Nutter Bans Media From Investors' Conference

Monday, Apr 15, 2013  |  Updated 4:35 PM EDT
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Nutter Bans Media From Investors' Conference

ASSOCIATED PRESS

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The city of Philadelphia has decided to bar reporters from an investors' conference to be held later this week, drawing objections from several news media organizations that say the event should be open to public scrutiny.

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  City officials are hosting the conference on Thursday and Friday to try to convince investors that Philadelphia's municipal bonds are a good bet. Presenters will include city officials as well as business and civic leaders.
 
The Associated Press, Bloomberg, The Philadelphia Inquirer and the Reporters Committee for Freedom of the Press protested the city's decision to keep media away, asking Mayor Michael Nutt to reconsider.
 
"Your decision to have this discussion hidden from public view perpetuates distrust and cynicism among not only among voters and the taxpaying public, but distrust of the City by investors in infrastructure, bonds and other aspects of public finance,'' said the media outlets' April 4 letter, drafted by Bloomberg attorney Charles Glasser Jr.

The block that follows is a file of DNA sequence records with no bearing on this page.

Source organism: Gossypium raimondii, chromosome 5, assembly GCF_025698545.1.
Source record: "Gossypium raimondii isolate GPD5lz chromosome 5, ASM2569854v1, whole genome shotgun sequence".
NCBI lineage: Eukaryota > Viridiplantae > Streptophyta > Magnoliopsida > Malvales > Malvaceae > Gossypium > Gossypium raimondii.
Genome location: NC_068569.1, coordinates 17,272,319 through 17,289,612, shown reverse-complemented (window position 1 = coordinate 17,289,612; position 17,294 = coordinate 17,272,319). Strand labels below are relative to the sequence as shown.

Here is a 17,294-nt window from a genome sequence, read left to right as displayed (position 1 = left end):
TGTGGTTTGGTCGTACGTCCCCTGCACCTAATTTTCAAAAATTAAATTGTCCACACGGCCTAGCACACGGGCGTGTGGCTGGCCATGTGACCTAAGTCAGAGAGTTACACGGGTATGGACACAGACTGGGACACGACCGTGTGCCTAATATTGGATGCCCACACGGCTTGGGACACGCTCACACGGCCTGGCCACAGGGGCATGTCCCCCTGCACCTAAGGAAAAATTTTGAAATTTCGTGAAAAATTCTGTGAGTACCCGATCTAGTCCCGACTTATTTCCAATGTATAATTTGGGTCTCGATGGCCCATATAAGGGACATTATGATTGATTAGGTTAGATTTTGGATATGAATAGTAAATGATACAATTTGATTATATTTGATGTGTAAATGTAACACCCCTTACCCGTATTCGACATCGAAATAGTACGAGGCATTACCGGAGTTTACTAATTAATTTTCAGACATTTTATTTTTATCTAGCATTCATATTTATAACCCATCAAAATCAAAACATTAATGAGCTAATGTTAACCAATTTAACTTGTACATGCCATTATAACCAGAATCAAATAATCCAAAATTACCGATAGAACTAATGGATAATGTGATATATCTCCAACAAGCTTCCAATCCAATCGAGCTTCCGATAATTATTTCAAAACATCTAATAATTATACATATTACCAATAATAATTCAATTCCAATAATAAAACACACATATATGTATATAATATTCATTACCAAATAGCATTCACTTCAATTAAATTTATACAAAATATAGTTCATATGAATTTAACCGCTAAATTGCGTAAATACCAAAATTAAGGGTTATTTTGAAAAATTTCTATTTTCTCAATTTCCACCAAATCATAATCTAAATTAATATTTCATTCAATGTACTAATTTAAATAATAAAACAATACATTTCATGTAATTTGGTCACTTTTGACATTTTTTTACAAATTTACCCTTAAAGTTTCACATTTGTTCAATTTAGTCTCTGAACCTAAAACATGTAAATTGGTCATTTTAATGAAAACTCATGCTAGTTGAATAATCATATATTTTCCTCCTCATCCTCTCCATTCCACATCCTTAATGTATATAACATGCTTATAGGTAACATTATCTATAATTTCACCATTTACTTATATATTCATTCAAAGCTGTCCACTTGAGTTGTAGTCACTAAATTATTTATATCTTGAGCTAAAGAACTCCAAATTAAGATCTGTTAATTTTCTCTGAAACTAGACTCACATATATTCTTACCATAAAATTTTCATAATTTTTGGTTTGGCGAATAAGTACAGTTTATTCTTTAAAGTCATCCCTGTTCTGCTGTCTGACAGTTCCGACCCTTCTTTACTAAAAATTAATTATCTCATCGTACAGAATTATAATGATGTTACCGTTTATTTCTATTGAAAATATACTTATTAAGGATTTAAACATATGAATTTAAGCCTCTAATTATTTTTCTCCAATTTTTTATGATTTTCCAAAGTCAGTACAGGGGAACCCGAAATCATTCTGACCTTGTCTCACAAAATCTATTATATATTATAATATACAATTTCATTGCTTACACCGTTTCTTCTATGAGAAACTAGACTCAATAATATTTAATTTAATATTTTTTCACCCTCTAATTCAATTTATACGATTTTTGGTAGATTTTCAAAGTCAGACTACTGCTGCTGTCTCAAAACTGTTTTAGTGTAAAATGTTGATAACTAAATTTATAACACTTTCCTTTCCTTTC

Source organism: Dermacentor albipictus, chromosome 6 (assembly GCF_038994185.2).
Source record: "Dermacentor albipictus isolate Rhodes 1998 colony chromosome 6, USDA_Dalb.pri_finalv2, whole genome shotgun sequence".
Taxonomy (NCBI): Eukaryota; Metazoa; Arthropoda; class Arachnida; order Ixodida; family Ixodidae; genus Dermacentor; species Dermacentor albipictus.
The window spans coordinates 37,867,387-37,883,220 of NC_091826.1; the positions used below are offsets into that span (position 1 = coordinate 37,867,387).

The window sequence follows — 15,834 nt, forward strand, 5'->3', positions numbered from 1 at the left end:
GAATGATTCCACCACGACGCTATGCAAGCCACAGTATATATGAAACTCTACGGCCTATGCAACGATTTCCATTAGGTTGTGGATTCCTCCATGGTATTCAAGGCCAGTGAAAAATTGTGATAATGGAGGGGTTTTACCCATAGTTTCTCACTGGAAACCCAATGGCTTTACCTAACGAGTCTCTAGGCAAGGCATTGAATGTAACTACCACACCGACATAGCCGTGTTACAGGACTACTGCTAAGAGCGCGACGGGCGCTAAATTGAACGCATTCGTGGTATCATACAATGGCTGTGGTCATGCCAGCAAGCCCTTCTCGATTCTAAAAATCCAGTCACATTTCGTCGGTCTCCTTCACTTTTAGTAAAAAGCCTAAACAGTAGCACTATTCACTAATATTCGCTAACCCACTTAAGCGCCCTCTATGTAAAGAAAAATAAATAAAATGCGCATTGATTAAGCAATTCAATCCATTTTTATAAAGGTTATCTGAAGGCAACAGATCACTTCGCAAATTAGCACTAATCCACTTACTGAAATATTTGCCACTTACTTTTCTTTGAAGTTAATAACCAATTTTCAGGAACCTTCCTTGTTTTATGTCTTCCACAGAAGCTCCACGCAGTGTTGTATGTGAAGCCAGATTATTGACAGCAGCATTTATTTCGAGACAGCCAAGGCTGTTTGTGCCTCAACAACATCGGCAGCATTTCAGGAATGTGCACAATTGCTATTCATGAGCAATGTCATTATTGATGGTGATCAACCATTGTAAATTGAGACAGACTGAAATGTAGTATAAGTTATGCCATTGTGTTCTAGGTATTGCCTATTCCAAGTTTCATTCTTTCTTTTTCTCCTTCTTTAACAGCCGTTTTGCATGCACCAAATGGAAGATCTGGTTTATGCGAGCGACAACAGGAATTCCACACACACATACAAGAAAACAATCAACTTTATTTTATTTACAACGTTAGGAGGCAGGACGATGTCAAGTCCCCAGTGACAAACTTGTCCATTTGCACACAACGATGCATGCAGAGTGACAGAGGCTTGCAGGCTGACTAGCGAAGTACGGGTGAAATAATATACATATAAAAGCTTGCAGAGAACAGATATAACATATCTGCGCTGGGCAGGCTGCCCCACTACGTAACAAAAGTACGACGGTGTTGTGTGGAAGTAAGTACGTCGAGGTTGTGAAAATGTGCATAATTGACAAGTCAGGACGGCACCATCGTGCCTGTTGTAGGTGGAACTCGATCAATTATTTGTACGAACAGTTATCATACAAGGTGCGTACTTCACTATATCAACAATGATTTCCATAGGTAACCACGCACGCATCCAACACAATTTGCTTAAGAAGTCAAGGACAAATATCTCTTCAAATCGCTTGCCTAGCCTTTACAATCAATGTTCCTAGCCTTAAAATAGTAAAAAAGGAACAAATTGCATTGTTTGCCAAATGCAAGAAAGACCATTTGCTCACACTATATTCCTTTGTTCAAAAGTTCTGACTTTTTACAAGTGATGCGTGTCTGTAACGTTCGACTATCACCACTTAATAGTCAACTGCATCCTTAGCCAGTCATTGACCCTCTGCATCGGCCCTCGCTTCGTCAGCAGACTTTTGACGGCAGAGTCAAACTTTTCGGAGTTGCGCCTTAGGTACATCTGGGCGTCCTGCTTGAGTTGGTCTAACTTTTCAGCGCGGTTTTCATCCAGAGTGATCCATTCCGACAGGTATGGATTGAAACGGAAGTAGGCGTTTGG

The mayor's spokesman, Mark McDonald, said Monday that the administration already discloses "reams of financial information'' to the public. He said the two-day meeting is geared toward investment professionals and that it would not be appropriate to allow the media to cover it.
 
"The Nutter administration believes in transparent government. but that doesn't mean every single meeting and every single document can or should be made public,'' McDonald said.
 
In the case of the investors' conference, he said, "its intention is to serve the community that is coming together for the meeting, and that would not be as well-served, we believe, by having a public event.''
 
Kim de Bourbon, executive director of the Pennsylvania Freedom of Information Coalition, said the public is entitled to know how officials are portraying the health of the city's finances.
 
"I understand it might have a so-called chilling effect, but that's too bad. It's not their money, it's the public's money,'' she said.

McDonald said city officials will be made available afterward to answer questions.

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